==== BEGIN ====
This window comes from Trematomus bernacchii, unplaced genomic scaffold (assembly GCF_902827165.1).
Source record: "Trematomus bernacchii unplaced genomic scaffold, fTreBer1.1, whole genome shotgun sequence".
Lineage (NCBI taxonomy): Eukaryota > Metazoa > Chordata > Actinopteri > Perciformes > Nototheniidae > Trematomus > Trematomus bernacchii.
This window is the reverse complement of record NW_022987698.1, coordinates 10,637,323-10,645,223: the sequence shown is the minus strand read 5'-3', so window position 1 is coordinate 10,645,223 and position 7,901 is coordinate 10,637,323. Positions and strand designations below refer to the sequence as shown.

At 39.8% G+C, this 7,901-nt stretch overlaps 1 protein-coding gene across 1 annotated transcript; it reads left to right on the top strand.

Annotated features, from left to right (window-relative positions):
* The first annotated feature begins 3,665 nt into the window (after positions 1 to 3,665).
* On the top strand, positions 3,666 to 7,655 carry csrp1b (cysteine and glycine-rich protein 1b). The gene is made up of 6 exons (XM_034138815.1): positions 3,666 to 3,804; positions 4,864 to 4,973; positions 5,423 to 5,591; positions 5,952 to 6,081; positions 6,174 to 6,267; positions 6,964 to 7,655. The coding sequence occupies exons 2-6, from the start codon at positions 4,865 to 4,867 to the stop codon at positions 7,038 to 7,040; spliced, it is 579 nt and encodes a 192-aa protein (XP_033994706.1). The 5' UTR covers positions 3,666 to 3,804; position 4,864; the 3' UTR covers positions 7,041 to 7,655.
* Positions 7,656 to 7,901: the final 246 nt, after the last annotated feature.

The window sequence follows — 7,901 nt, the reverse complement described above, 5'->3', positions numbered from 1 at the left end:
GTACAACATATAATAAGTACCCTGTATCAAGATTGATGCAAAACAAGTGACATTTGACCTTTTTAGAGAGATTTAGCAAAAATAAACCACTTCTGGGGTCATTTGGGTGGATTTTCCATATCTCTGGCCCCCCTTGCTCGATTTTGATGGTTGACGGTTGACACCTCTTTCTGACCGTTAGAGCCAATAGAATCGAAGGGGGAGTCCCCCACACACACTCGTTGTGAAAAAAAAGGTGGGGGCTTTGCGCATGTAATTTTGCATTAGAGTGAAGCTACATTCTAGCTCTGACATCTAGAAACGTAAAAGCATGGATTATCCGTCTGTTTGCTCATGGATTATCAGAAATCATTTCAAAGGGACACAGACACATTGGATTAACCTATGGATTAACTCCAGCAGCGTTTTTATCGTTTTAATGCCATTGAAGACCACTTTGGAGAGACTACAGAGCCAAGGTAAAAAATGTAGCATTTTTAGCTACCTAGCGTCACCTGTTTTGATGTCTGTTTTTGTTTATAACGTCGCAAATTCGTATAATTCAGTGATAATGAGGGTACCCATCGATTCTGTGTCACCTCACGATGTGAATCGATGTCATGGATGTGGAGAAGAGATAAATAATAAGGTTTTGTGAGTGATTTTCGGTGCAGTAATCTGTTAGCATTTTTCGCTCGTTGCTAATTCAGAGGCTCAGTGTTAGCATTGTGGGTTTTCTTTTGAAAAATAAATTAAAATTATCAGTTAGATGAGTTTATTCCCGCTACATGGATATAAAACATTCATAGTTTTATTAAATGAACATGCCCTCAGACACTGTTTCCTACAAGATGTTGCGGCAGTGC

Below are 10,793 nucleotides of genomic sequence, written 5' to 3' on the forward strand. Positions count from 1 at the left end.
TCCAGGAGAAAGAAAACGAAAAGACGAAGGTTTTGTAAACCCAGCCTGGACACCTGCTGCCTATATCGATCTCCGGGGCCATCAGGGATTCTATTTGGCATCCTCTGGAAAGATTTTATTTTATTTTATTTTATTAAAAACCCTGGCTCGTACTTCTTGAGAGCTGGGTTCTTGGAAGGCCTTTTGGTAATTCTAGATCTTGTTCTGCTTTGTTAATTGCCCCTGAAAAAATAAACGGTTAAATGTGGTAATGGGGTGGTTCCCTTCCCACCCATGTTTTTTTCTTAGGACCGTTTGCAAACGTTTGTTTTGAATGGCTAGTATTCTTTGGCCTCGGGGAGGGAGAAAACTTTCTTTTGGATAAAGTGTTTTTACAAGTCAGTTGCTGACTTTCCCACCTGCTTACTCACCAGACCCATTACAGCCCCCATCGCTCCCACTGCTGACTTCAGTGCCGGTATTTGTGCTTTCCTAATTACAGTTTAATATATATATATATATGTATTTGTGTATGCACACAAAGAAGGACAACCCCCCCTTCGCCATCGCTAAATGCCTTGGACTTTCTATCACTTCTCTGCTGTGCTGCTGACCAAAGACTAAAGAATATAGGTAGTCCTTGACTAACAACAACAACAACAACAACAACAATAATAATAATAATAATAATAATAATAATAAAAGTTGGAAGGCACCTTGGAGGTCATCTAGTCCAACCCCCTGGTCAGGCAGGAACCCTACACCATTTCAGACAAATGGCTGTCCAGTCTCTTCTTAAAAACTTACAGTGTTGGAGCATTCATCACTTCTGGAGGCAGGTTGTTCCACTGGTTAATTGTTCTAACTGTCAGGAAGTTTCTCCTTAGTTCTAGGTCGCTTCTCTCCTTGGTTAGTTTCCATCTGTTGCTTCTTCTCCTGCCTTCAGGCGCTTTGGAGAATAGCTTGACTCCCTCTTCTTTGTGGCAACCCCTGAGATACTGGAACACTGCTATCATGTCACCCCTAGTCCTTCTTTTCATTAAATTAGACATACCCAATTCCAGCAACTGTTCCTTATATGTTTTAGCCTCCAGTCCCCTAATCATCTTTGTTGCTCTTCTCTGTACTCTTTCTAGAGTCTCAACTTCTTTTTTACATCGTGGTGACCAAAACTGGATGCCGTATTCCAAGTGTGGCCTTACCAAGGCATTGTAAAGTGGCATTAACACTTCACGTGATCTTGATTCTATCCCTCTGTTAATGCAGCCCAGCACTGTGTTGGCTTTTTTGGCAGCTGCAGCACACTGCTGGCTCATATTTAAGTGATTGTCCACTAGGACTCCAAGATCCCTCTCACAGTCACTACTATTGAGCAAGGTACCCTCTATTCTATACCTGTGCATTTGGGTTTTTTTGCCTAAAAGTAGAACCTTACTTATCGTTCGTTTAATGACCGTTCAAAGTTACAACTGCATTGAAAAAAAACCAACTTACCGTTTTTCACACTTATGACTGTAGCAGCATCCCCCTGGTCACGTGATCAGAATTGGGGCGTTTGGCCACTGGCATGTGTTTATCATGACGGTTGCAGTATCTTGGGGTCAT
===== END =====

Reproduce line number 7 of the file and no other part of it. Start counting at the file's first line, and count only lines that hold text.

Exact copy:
* The first annotated feature begins 3,665 nt into the window (after positions 1 to 3,665).